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Infographic of the Day: A Look at Ways to Get a Better Sleep

February 2nd, 2013
in econ_news, syndication

The average American sleeps 6.9 hours a night. When we get less sleep than we need, our reaction times get slower, our blood pressure rises, we eat more, and we’re more at risk of obesity and diabetes.

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Sleep-Related Disorders

Sometimes lack of sleep is caused by disorders that can also cause problems during the day. Examples include:

Night sweats, which are caused by menopause, cancer, and infections.

Hypersomnia, which is excessive day time sleepiness caused by narcolepsy, being overweight, use of certain medicines, or drug and alcohol use.

Kleine Leven syndrome, where sufferers sleep up to 20 hours a day for several weeks.

Insomnia, which affects 30 to 50% of the population.

Narcolepsy, where sufferers may fall asleep easily during the day.

Periodic Limb Movement Disorder, where limbs move rhythmically during sleep.

Six percent of Americans suffer from sleep apnea, a condition where the sufferer stops breathing for 10 to 30 seconds, up to 400 times a night. Two to four percent of the American population suffers from apnea without a diagnosis. Apnea sufferers are six times more likely to die in a traffic accident due to fatigue. People who sleep next to apnea sufferers lose an average of one hour of sleep per night, and people with untreated apnea are four times more likely to suffer a stroke. Half of those with sleep apnea snore heavily.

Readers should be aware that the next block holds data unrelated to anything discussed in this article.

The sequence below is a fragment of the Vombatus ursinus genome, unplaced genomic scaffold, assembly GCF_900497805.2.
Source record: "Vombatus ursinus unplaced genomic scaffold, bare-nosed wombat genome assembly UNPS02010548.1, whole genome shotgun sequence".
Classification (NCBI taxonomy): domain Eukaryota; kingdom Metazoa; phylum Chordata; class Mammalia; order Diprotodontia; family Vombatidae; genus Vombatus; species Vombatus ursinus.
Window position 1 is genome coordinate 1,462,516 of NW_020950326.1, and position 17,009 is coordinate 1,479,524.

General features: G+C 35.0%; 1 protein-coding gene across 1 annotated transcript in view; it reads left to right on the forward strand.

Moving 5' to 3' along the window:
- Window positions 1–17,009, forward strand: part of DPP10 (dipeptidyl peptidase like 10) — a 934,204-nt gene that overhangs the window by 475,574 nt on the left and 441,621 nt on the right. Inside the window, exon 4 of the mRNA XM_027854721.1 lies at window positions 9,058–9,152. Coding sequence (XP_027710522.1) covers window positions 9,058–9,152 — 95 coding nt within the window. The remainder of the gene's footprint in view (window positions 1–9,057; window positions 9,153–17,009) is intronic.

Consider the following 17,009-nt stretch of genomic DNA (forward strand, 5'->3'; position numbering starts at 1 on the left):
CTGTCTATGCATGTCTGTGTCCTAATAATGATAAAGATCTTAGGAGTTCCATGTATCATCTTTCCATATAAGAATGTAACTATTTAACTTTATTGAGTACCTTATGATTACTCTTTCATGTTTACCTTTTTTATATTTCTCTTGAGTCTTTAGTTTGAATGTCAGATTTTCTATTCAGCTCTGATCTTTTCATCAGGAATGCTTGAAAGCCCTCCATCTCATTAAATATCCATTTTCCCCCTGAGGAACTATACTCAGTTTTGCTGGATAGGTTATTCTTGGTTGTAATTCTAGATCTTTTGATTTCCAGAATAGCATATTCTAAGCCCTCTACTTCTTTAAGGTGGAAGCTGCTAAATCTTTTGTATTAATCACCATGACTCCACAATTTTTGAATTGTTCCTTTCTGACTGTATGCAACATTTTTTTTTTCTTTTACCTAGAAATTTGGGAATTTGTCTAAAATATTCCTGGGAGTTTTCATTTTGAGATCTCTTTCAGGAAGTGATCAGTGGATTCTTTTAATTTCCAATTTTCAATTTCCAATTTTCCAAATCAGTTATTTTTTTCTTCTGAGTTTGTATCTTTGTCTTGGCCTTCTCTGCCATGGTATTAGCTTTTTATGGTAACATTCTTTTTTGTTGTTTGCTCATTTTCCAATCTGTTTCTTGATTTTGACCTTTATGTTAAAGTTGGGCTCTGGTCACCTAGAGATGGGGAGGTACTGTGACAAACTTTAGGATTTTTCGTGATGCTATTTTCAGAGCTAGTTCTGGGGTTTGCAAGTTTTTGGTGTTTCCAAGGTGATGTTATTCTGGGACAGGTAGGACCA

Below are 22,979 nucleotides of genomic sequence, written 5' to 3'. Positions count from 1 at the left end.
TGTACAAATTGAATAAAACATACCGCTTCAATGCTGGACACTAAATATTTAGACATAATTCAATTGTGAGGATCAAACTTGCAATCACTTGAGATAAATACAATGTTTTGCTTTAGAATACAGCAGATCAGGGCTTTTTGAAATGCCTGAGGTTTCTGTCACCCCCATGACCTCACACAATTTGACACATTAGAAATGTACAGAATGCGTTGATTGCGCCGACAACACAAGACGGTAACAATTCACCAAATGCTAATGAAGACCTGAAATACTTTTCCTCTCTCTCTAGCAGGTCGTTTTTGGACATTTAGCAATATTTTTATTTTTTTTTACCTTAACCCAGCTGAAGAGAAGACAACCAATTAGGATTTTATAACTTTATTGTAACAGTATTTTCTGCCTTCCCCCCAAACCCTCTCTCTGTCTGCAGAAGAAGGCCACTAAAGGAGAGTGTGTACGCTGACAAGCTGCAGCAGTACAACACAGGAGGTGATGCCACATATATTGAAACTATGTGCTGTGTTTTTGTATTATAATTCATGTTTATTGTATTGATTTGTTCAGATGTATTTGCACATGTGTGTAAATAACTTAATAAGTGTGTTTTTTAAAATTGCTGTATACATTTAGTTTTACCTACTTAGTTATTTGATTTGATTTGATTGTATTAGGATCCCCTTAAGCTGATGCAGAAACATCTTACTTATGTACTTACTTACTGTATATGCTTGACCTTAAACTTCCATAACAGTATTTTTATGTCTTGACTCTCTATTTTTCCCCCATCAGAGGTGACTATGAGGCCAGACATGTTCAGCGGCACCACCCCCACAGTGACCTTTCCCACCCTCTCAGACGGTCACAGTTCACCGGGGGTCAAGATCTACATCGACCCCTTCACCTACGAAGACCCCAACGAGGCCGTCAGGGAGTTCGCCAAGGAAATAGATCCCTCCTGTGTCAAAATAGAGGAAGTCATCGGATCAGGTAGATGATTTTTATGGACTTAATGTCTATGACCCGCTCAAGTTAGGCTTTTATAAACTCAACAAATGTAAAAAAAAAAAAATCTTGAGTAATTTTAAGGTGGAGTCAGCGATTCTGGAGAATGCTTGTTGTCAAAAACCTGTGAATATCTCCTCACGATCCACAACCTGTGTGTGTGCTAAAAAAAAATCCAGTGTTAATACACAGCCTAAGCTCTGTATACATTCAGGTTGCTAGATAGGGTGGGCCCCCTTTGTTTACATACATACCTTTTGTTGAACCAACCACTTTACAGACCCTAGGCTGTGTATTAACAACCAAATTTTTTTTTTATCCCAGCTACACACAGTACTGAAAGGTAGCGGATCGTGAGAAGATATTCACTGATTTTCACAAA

Foods that Cause Insomnia

Alcohol may relax you, but it prevents you from sleeping well. And it’ll make you have to use the bathroom a lot! Spicy foods can cause heartburn or indigestion that keeps you awake. Sugar can also cause you to wake up craving more. And chocolate can contain caffeine that keeps you perky in the wee hours.

What Sleep Can Do for You

While the number of hours of sleep a person needs varies based on the individual, a good night’s rest has many benefits. It can reduce stress, improve memory, help you lose weight, prevent depression, and heal faster. Sleep can also reduce inflammation that could lead to heart conditions, cancer, and diabetes. Adequate sleep makes you more alert and gives you faster reaction times.

How to Get More Sleep

Keep the bed pet-free, as Fido or Jingles may keep you from sleeping well. Wind down before bed without checking email or watching TV. Read a good book and take a bath or shower to mentally prepare for sleep. If you’ve got a lot on your mind, write about it in a journal to unwind. Don’t sleep with electronics in the bedroom. They can distract you and rob you of sleep. Have a warm herbal or caffeine-free tea before going to bed. And don’t work out just before bed: Exercise can help you sleep, but work out earlier in the day for a good night’s rest.

Before bed, opt for light snacks like yogurt or popcorn rather than heavy carbs.

You’re Never Too Old for a Nap

The Spanish know the benefit of naps. They even close down stores and restaurants for several hours to catch a siesta. And for good reason! Naps do some great things for the body. They give you more energy and alertness, improve work productivity by as much as 30 percent, reduce stress and the risk of heart disease by 34 percent, and lower the risk of accidents on the job.

Many famous people have benefited from regular napping. Brahms found inspiration for his musical compositions from naps he took at his piano. Napoleon caught a few zzz’s on his horse between battles. Einstein would sleep in a chair with a pencil in his hand. When the pencil dropped, he woke up. Even presidents need naps. Bill Clinton would nap to help deal with the pressures of the job.

 

 

 

 









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